Given the way he handled his political campaigns, no one would describe John Raese as a gracious loser, and in those elections, he was only out $2 million or $3 million of his own money each time.
Now that he's losing a sweetheart deal for radio broadcasts of West Virginia University athletics, worth multi-millions over the years, not to mention the loss of prestige of having his radio network affiliated with WVU sports, it's no surprise Raese is going all scorched-earth.
Though some of his allegations date back a decade or more -- one wonders why Raese was not compelled to make issue of them at the time -- they probably warrant legislative review, even coming from the guy who wants to put lasers in space, and likens smoking bans to the treatment of Jews in Nazi Germany.
One pertinent point Raese and his legal team can't seem to grasp with the Tier 3 rights is that WVU is not purchasing anything -- it's attempting to sell the rights.
One of the alleged violations in Raese's motion for an injunction contends that, by law, WVU "is required to competitively bid contracts where the value exceeds $25,000 and award the contract to the lowest responsible bidder."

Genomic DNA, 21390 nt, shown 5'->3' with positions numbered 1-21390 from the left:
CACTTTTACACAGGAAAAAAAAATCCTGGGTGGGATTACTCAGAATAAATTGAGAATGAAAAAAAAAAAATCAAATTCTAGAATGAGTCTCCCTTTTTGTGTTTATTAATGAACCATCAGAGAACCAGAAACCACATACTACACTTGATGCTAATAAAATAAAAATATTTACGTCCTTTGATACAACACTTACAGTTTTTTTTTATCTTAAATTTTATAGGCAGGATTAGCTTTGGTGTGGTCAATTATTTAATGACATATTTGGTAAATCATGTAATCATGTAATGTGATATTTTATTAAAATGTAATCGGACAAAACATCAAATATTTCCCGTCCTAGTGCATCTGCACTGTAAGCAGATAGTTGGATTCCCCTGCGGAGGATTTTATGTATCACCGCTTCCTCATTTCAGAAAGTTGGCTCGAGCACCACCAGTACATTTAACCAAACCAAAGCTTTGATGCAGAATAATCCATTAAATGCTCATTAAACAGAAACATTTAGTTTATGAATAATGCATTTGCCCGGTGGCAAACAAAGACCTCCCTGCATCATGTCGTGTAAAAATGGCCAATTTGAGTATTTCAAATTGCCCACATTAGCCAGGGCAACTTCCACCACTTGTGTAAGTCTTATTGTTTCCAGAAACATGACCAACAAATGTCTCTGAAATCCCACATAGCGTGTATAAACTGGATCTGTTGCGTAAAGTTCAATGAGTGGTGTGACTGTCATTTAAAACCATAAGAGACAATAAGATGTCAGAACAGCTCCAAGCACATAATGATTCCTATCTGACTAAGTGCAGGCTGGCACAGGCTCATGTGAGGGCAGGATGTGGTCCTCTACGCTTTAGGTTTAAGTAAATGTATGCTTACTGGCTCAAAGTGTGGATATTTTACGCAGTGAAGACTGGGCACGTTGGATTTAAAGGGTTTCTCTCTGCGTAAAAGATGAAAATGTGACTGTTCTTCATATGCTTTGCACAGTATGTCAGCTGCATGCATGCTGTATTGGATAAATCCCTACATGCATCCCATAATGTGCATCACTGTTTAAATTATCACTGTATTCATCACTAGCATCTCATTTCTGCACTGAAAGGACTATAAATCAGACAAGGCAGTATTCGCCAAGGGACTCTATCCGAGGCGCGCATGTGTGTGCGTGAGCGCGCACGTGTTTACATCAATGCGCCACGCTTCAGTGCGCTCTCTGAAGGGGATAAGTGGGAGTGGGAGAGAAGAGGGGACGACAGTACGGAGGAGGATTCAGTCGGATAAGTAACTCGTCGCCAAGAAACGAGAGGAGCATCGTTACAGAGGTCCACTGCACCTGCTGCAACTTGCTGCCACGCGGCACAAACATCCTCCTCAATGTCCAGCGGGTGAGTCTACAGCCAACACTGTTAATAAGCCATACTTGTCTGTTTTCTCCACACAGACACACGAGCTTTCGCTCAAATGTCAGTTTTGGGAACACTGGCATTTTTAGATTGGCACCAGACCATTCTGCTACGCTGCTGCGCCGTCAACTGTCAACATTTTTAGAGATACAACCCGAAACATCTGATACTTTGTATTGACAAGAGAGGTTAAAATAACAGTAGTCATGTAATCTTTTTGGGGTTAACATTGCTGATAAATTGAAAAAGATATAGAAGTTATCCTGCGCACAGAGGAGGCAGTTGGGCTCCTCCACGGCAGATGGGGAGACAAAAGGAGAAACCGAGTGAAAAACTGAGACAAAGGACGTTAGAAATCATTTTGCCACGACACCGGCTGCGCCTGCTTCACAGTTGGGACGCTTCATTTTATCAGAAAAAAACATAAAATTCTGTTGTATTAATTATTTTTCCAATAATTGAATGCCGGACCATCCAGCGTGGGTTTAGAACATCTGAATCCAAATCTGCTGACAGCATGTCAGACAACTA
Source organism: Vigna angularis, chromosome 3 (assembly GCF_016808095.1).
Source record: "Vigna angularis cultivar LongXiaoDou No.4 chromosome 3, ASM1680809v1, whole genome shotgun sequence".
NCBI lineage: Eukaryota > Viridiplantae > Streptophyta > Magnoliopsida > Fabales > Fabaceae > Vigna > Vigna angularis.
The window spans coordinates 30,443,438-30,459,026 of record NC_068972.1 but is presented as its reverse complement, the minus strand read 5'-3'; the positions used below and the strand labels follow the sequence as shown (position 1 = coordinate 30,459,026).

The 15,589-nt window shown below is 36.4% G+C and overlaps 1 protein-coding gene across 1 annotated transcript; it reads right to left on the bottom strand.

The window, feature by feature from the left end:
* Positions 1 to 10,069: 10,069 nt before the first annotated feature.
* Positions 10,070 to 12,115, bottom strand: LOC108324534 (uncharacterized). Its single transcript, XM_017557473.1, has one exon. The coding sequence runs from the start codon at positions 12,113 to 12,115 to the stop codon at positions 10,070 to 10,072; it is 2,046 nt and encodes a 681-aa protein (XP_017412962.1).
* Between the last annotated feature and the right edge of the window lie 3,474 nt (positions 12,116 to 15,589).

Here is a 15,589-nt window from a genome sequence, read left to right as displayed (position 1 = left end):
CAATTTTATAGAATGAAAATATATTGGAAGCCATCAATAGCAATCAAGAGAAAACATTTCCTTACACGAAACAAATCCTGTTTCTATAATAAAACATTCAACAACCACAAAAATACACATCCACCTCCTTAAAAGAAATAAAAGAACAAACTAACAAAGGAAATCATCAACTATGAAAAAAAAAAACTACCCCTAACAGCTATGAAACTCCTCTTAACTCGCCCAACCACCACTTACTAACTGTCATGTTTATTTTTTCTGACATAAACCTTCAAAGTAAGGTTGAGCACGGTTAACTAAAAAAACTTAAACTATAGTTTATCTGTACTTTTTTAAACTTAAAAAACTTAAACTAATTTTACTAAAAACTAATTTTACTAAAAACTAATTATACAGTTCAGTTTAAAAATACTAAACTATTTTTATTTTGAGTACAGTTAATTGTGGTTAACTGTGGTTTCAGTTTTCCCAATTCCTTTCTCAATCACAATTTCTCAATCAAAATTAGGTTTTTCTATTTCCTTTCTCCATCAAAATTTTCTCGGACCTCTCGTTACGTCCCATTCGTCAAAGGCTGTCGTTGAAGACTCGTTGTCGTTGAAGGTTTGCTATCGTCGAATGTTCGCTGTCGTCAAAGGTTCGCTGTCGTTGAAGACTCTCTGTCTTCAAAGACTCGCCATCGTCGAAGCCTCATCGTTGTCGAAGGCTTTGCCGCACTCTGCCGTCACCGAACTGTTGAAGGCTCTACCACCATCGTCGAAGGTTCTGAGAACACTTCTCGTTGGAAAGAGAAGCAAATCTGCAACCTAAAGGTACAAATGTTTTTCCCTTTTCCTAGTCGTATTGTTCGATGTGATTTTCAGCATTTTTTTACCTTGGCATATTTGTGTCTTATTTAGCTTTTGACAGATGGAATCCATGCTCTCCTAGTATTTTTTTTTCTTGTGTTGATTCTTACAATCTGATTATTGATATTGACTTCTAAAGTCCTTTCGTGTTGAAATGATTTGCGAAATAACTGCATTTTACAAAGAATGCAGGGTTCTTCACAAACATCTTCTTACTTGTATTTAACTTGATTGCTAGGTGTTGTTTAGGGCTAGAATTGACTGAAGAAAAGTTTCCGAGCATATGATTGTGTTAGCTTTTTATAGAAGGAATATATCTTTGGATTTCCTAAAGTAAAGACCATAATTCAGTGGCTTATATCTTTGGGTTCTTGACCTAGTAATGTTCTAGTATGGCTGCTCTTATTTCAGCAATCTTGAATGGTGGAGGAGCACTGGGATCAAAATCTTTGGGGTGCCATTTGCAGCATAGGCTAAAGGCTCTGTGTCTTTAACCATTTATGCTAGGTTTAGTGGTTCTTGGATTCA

That would be true if WVU were the buyer, but in this instance, as the seller, it wants to award the contract to the highest qualified bidder.
As Attorney General Patrick Morrisey noted in his report on Raese's complaint in April, WVU could not be in violation of purchasing laws and regulations -- since it isn't purchasing anything in these circumstances.
As one contemporary noted, with Raese, all business is personal. Not only has Raese had ongoing feuds with WVU leadership over the years -- remember when he ran ads in 2003 calling for then-President David Hardesty's"reign" to end? -- but also has a long history of acrimony toward Drew Payne.
That dates back to when Payne worked for Raese's arch-nemesis, Arch A. Moore, Jr., at the Governor's Office of Community and Industrial Development in Moore's third term.
Finally, during the Board of Public Works meeting last week, Secretary of State Natalie Tennant announced that her office not only would be open on the West Virginia Day holiday, but would be serving pepperoni rolls from her native Marion County.
Gov. Earl Ray Tomblin jumped in to add that his office would also be open on the holiday. Asked by Tennant if he'd be serving anything, Tomblin said, "Coming from the South, we'll probably have biscuits and gravy."
Reach Phil Kabler at ph...@wvgazette.com or 304-348-1220.